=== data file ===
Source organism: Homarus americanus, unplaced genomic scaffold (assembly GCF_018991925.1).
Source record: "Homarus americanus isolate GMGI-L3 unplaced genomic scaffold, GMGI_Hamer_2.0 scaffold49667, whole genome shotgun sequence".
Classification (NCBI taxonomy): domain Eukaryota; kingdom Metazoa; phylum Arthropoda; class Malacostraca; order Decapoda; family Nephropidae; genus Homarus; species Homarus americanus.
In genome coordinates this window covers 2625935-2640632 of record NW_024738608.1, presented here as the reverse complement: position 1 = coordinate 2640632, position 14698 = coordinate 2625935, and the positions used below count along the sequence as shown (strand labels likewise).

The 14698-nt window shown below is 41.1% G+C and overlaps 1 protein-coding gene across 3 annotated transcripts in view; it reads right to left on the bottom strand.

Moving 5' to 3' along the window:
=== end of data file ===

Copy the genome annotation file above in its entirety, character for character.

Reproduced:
Source organism: Homarus americanus, unplaced genomic scaffold (assembly GCF_018991925.1).
Source record: "Homarus americanus isolate GMGI-L3 unplaced genomic scaffold, GMGI_Hamer_2.0 scaffold49667, whole genome shotgun sequence".
Classification (NCBI taxonomy): domain Eukaryota; kingdom Metazoa; phylum Arthropoda; class Malacostraca; order Decapoda; family Nephropidae; genus Homarus; species Homarus americanus.
In genome coordinates this window covers 2625935-2640632 of record NW_024738608.1, presented here as the reverse complement: position 1 = coordinate 2640632, position 14698 = coordinate 2625935, and the positions used below count along the sequence as shown (strand labels likewise).

The 14698-nt window shown below is 41.1% G+C and overlaps 1 protein-coding gene across 3 annotated transcripts in view; it reads right to left on the bottom strand.

Moving 5' to 3' along the window: